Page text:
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Done/Undone: half done

by | Aug 17, 2021 | Review | 0 comments

publicity photo for Done/Undone (Bard on the Beach)

Charlie Gallant and Harveen Sandhu in Done/Undone (Photos by Emily Cooper)

For me, the two most personalized passages in Done/Undone, screenwriter Kate Besworth’s new film about the current relevancy — or irrelevancy — of Shakespeare’s work, are also the most successful.

In Done/Undone, which was initially commissioned by Bard on the Beach as a stage play, Besworth offers a series of vignettes. Two actors, Charlie Gallant and Harveen Sandhu, play all the roles. The core characters are a pair of academics who are engaged in a formal debate. They are defined through their ideas.

The characters who are the most compelling are defined by their lived experience. In the first, Gallant plays a neurosurgeon who has just joined the Board of a Shakespeare festival. Giving a toast on an opening night, he talks about how he had nowhere to process his grief after losing a patient during surgery — until a friend took him to a production of King Lear. Although he hadn’t been a theatregoer until that night, Cordelia’s death unexpectedly afforded the surgeon the release he needed. “I don’t give myself the space to feel out here,” he says. “But when I go in there and I sit down in the dark, there is a space that’s made for me.”

Gallant moves the character from formal awkwardness to emotional nakedness and it’s moving.

In the other section that particularly engaged me, Sandhu and Gallant play actors who are doing a talkback after a performance of Measure for Measure. When an audience member asks, “What’s the hardest part of performing in classical theatre?”, Sandhu frames her response in terms of her experience as an actor of colour. She says that colour-blind casting, in which directors simply pretend that the racial differences onstage don’t exist, has the advantage of getting more people of colour in front of audiences but “It erases the reality of my body.” Asking how she’s supposed to situate her character’s experience in such a world, she asks, “Is white the default race?”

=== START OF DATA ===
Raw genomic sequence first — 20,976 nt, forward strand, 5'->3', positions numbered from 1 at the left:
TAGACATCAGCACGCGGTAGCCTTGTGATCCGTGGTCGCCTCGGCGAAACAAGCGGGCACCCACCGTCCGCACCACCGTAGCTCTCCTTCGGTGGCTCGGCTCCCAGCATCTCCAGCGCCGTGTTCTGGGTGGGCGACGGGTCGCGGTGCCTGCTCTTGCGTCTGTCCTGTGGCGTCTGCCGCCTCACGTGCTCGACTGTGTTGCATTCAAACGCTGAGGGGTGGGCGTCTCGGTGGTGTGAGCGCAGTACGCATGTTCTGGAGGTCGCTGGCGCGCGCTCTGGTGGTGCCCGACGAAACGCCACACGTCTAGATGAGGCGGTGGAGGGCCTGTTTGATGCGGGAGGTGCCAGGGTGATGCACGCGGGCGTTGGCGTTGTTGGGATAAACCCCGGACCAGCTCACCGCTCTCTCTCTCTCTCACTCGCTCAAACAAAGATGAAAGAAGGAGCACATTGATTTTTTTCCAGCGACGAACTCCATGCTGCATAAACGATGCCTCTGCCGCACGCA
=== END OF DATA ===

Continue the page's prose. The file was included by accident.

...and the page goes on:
Sandhu’s character contrasts this approach to colour-conscious casting, in which casting a Punjabi actor as Hamlet, for instance, opens up possibilities by asking how the character’s experience as a Punjabi person affects the overall interpretation of the play.

Unfortunately, these personalized moments are islands in a largely academic exercise. We see a lot of the debating professors, for instance, and I quickly grew tired of the absolutist approach taken by Gallant’s academic: he repeatedly refuses to acknowledge that Shakespeare can be both a creature of his time, subject to the sexist trope of marriage meaning a happy ending, for instance, and a transcendantly original thinker, including on the subject of gender. (Overall, Besworth’s script scrimps on the discussion of queerness in Shakespeare.)

In another repeated sequence, called “Übersetzung” or “translation”, Sandhu and Gallant perform a coarse parody of experimental theatre — complete with “arty” makeup and expressionistic movement — while disgorging information related to the arguments that Shakespeare’s work is racist and misogynistic.

In a scene that attempts to explore the elitism that can be associated with Shakespeare’s work, a young couple chats about the production of Romeo and Juliet that they’ve just seen. He feels dumb because he doesn’t understand the language, while his girlfriend, who has had a more privileged upbringing, does. Unfortunately, the exploration is too simplistic to acquire any depth.

You couldn’t ask more of the performances that director Arthi Chandra gets out of Sandhu and Gallant, and Besworth is clearly an intelligent writer. My experience of Done/Undone, however, is that it’s a filmed stage play rather than a cinematic exploration. And, although the script offers some persuasively personal moments, it mostly remains marooned in the land of abstract ideas.

DONE/UNDONE By Kate Besworth. Directed by Arthi Chandra. A Bard on the Beach film. Viewed online on Monday, August 16. Available on demand until September 30. Tickets.


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